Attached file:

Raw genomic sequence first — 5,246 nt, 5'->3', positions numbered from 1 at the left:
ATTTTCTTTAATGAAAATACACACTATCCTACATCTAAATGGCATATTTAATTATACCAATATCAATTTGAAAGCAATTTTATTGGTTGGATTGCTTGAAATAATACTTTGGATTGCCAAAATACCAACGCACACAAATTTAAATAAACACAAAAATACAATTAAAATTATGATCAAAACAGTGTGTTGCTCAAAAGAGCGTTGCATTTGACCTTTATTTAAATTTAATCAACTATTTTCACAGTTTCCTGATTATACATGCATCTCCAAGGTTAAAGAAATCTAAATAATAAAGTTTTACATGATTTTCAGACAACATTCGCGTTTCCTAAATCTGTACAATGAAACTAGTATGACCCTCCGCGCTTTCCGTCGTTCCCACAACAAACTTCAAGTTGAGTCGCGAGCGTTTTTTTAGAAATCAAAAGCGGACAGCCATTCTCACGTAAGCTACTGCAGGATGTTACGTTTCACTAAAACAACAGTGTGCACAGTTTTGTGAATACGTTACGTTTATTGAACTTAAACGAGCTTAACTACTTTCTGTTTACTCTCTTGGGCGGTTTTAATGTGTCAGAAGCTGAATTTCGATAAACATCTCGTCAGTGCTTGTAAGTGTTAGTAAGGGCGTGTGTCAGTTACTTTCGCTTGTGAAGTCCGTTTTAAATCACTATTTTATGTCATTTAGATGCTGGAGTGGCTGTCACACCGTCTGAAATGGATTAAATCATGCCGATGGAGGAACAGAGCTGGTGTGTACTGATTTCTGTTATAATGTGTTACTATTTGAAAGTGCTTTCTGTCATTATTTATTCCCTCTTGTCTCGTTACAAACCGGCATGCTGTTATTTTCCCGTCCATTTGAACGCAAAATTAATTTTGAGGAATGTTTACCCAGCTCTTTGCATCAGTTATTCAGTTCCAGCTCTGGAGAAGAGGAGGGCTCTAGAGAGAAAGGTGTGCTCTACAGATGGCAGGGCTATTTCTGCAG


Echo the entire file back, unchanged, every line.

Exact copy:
Raw genomic sequence first — 5,246 nt, 5'->3', positions numbered from 1 at the left:
ATTTTCTTTAATGAAAATACACACTATCCTACATCTAAATGGCATATTTAATTATACCAATATCAATTTGAAAGCAATTTTATTGGTTGGATTGCTTGAAATAATACTTTGGATTGCCAAAATACCAACGCACACAAATTTAAATAAACACAAAAATACAATTAAAATTATGATCAAAACAGTGTGTTGCTCAAAAGAGCGTTGCATTTGACCTTTATTTAAATTTAATCAACTATTTTCACAGTTTCCTGATTATACATGCATCTCCAAGGTTAAAGAAATCTAAATAATAAAGTTTTACATGATTTTCAGACAACATTCGCGTTTCCTAAATCTGTACAATGAAACTAGTATGACCCTCCGCGCTTTCCGTCGTTCCCACAACAAACTTCAAGTTGAGTCGCGAGCGTTTTTTTAGAAATCAAAAGCGGACAGCCATTCTCACGTAAGCTACTGCAGGATGTTACGTTTCACTAAAACAACAGTGTGCACAGTTTTGTGAATACGTTACGTTTATTGAACTTAAACGAGCTTAACTACTTTCTGTTTACTCTCTTGGGCGGTTTTAATGTGTCAGAAGCTGAATTTCGATAAACATCTCGTCAGTGCTTGTAAGTGTTAGTAAGGGCGTGTGTCAGTTACTTTCGCTTGTGAAGTCCGTTTTAAATCACTATTTTATGTCATTTAGATGCTGGAGTGGCTGTCACACCGTCTGAAATGGATTAAATCATGCCGATGGAGGAACAGAGCTGGTGTGTACTGATTTCTGTTATAATGTGTTACTATTTGAAAGTGCTTTCTGTCATTATTTATTCCCTCTTGTCTCGTTACAAACCGGCATGCTGTTATTTTCCCGTCCATTTGAACGCAAAATTAATTTTGAGGAATGTTTACCCAGCTCTTTGCATCAGTTATTCAGTTCCAGCTCTGGAGAAGAGGAGGGCTCTAGAGAGAAAGGTGTGCTCTACAGATGGCAGGGCTATTTCTGCAG